The bathtub curve is a particular shape of a failure rate graph. This graph is used in reliability engineering and deterioration modeling. The 'bathtub' refers to the shape of a line that curves up at both ends, similar in shape to a bathtub. The bathrub curve has 3 regions:
- The first region has a decreasing failure rate due to early failures.
- The middle region is a constant failure rate due to random failures.
- The last region is an increasing failure rate due to wear-out failures.
Not all products exhibit a bathtub curve failure rate. A product is said to follow the bathtub curve if in the early life of a product, the failure rate decreases as defective products are identified and discarded, and early sources of potential failure such as manufacturing decfects or damage during transit are detected. In the mid-life of a product the failure rate is constant. In the later life of the product, the failure rate increases due to wearout. Many electronic consumer product life cycles follow the bathtub curve. It is difficult to know where a product is along the bathtub curve, or even if the bathtub curve is applicable to a certain product without large amounts of products in use and associated failure rate data.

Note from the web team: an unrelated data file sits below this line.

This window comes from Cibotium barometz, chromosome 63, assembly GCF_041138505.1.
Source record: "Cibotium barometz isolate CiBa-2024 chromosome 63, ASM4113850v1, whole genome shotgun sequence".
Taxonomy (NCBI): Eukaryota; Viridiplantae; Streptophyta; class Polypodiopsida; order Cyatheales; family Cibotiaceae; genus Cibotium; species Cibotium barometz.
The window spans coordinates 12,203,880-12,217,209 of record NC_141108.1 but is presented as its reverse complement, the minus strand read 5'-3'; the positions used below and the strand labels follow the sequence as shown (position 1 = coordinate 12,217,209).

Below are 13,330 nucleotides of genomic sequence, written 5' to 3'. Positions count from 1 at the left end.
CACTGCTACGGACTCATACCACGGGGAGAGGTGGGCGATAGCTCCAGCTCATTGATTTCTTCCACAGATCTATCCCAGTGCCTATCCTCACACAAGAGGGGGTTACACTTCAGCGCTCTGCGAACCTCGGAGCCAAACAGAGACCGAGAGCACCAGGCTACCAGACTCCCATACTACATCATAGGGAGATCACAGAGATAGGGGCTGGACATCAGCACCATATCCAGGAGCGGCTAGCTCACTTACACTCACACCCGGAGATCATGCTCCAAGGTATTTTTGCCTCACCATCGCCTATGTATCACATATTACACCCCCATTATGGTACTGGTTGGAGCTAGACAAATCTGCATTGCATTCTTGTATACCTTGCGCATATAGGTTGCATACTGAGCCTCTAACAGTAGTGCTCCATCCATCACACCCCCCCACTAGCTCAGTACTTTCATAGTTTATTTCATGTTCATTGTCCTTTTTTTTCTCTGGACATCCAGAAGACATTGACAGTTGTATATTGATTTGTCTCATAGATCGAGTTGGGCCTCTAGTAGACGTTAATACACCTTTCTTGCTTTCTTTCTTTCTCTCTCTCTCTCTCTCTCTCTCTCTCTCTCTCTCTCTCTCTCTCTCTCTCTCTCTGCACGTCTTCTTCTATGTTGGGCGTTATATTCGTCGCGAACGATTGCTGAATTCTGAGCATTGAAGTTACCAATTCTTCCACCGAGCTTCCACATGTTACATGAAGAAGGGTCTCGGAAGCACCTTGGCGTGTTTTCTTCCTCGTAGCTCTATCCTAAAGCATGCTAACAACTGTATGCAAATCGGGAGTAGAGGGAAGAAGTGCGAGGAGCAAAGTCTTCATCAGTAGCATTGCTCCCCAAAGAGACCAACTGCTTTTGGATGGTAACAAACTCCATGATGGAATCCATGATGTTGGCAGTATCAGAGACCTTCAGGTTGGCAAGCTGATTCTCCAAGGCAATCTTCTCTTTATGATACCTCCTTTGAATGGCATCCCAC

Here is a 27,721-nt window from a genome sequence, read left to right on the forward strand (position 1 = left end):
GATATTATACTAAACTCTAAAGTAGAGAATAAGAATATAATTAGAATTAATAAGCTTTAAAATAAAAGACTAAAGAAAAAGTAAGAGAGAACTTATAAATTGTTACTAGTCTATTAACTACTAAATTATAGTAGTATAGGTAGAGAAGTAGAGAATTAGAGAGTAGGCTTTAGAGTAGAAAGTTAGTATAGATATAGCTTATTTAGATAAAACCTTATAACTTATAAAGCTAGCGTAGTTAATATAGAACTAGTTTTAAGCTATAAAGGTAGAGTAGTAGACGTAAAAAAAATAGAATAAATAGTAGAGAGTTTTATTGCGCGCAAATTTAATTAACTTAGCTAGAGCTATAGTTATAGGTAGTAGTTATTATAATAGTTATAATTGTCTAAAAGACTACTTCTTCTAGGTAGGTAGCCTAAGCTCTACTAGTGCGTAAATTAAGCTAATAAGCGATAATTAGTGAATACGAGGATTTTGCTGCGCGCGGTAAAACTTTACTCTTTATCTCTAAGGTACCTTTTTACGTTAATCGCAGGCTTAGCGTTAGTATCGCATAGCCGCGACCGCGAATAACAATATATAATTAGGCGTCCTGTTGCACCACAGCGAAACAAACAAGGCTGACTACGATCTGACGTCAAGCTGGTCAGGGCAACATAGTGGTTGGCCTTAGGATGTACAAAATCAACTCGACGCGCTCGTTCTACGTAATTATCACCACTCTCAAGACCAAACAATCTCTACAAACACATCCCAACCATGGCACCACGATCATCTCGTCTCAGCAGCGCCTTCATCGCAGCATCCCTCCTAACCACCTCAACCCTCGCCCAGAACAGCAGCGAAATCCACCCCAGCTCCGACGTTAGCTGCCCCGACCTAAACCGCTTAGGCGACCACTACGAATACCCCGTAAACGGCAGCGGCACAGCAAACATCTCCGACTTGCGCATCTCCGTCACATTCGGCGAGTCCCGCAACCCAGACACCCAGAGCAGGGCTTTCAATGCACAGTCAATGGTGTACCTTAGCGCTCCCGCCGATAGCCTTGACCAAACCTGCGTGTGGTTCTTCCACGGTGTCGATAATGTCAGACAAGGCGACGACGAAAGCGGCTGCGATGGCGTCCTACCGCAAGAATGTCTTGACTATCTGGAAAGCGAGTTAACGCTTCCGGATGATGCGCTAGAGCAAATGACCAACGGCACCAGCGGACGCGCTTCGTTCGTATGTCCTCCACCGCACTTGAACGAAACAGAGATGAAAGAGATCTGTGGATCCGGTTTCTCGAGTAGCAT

If products are retired early or have decreased usage near their end of life, the product may show fewer failures per unit calendar time (but not per unit use time) than the bathtub curve predicts.
In reliability engineering, the cumulative distribution function corresponding to a bathtub curve may be analysed using a Weibull chart.
Hang Zhou, Ajith Kumar Parlikad, and Andrew Harrison from the University of Glasgow, University of Cambridge, and Rolls-Royce have demonstrated and mathematically proved that the wear-out stage of the 'bathtub curve' can be further brought to a higher dimension, and is developed into the concept of reliability surface, with its dimensionality reduction projection as the reliability contour map. 
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